Despite the difficulty of implementing Artificial Intelligence, investment is growing. According to a recent study published by PWC, the adoption of AI is up from 18% from last year. Fifty-two percent of the survey respondents accelerated AI adoption because of the COVID-19 crisis. This type of behavior only comes if companies are capturing business value from their AI investment. They are.
AI isn’t simply an option that can be added to a software application as an upgrade. To fully capture the value, AI must be thoughtfully applied to a data model, analytics need to be applied to the results to understand trends, and then actions need to be performed to change how business processes are performed. Those taking the time to do it right are now reaping the rewards, ranging from higher revenue growth to improved decision support to higher customer satisfaction.
Read this article for a background on defining artificial intelligence, Demystifying Artificial Intelligence vs. Machine Learning
Where to Focus AI Investment?
The PWC research confirms that value is being captured, with those surveyed that implemented AI enterprise-wide being far more optimistic about growth: 25% expect to increase revenue, compared with 18% for all companies (source). Given the nature of an AI investment, expect this gap to continue to grow as new benefits expand from continued intelligence gathering and process improvement achievement.
Responses from the survey on value creation were compelling:
Maximizing Your AI Investment
The good news is that those who are committed to maximizing their Artificial Intelligence investment can do so in several ways. Based on the insights from the PWC survey, here are three suggestions.
- Think about AI Investment as a Journey – an investment in AI is not a one-time purchase. Rather, it is a continuous process that can lead to a series of efficiency and performance improvement. For example, once you have implemented an Artificial Intelligence system on how to standardize data extraction for one part of your business, you can then consider how to apply that logic or process to other areas of your business. As more data is captured and cleansed, new insights will be revealed providing yet further opportunities for process improvement.
- Understand the Cost – it is more than just purchasing software, hiring talent, or outsourcing the functionality. You need to invest in upfront costs, such as taking the time to evaluate current processes, identify data sources, cleanse existing data, change current business process, and perhaps even hiring new employees based on new skill sets. With this clear understanding, it will be easier to then justify future investment.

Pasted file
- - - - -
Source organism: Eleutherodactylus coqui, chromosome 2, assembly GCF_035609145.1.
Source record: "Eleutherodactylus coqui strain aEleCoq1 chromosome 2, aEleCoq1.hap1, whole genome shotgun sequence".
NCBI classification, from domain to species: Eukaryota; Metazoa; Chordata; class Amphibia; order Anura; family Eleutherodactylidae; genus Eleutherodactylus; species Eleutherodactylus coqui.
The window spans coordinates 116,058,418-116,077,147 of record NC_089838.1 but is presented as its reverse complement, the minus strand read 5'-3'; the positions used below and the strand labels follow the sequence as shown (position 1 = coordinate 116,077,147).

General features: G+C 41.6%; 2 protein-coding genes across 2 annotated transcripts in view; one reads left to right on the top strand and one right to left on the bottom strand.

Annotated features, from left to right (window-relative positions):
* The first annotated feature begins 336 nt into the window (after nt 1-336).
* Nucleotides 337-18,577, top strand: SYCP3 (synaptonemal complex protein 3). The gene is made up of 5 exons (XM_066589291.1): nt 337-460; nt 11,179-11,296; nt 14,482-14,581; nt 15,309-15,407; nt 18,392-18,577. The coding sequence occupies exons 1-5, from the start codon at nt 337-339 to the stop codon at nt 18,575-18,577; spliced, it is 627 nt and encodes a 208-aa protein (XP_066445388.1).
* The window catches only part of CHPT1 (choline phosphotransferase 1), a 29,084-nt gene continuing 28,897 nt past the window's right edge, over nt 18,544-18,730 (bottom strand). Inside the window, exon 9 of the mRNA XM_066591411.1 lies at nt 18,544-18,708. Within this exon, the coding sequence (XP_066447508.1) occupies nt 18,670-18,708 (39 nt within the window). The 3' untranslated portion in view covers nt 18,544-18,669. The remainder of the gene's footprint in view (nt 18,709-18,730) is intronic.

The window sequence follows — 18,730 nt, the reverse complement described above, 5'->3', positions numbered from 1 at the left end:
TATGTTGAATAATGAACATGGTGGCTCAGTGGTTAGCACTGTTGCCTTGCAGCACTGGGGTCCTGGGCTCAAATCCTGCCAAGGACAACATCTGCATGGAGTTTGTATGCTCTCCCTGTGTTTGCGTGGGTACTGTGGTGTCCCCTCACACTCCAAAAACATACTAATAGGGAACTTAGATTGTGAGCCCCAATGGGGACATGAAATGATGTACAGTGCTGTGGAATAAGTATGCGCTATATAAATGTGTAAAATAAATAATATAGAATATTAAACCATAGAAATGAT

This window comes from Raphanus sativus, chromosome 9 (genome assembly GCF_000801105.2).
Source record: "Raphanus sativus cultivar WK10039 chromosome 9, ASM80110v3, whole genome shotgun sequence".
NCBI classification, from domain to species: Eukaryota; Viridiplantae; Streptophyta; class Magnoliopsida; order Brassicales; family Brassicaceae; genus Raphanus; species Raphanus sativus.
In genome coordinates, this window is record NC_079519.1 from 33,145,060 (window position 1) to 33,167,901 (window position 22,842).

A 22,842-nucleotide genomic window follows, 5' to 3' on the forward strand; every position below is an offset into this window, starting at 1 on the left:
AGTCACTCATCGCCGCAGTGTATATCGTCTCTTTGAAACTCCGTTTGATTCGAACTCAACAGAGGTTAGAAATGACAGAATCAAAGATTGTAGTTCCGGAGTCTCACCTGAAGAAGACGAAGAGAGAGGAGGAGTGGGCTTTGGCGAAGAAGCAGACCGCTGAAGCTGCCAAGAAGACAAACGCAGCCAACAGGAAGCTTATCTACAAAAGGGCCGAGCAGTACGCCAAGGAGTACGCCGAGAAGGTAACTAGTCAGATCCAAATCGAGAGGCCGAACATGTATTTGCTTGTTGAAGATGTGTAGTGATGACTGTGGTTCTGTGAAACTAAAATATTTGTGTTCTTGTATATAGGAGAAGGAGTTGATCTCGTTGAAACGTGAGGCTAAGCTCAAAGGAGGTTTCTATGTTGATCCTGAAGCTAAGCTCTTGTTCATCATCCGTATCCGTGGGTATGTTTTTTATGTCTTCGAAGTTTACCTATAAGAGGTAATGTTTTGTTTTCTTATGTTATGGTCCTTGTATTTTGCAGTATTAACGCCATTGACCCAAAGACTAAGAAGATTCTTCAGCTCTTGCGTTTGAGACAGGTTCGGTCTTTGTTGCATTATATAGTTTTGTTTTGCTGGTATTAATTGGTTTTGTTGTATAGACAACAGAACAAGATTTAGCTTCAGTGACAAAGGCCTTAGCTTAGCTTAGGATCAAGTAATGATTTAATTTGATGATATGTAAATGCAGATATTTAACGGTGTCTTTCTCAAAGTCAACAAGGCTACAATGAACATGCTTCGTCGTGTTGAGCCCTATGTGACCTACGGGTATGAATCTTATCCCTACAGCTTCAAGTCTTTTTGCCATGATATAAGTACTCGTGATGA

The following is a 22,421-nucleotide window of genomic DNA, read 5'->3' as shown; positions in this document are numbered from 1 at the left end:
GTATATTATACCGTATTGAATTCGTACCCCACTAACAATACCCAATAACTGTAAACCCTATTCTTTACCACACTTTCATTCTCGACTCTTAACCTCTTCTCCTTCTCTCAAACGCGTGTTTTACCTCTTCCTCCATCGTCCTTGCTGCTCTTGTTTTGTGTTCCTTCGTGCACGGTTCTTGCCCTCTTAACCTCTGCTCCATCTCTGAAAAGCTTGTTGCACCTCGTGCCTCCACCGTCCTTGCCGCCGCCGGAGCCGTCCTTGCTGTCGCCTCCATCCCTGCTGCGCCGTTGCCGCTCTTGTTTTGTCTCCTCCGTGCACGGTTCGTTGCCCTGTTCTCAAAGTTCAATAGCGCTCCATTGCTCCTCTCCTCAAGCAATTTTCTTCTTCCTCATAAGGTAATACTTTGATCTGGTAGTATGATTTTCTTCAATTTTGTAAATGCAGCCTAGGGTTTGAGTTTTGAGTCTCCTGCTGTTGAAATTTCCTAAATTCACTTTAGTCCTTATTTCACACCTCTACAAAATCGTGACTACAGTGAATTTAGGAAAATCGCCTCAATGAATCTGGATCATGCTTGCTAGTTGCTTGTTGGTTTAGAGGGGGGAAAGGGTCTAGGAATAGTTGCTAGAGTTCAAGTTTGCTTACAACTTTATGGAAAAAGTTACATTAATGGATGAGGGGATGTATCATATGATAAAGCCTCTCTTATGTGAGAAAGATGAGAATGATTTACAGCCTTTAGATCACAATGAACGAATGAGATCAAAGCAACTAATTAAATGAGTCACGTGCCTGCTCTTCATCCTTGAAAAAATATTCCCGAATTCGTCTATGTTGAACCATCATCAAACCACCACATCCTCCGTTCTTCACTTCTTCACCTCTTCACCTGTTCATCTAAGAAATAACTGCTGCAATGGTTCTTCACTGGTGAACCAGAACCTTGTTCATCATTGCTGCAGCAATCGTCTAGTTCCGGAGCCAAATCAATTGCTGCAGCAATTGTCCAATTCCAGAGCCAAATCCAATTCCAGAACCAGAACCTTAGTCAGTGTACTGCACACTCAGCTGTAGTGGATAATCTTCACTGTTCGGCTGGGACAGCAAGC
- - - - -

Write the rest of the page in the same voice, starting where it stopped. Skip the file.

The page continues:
- Pick the Right Operating Model – it is very important to go forward with a standardized process when incorporating AI. If anything changes, then new or modified algorithms will be needed triggering a new learning process. When at all possible, try to stick to a consistent approach to data collection, process governance, and model usage across your company to fully scale and automate the impacted processes to capture all potential benefits.
Become an AI Leader
Leaders evaluate new technology investments and then use a philosophy that continues to push for innovation and continued advances. Jim Collins referred to this cycle as a “flywheel” whereby once initial momentum begins, it can then be sustained with less effort and amplify performance and output.
An investment in AI can be maximized in a similar way. Increasing AI adoption leads to better intelligence on how your business operates, creating new opportunities for growth, cost-cutting, and performance improvement. While this may not be an easy task to undertake, it can be a strategy that leads to sustained competitive advantage for many years to come. We are still early in the adoption curve for AI, so most companies have just scratched the surface of the potential benefits.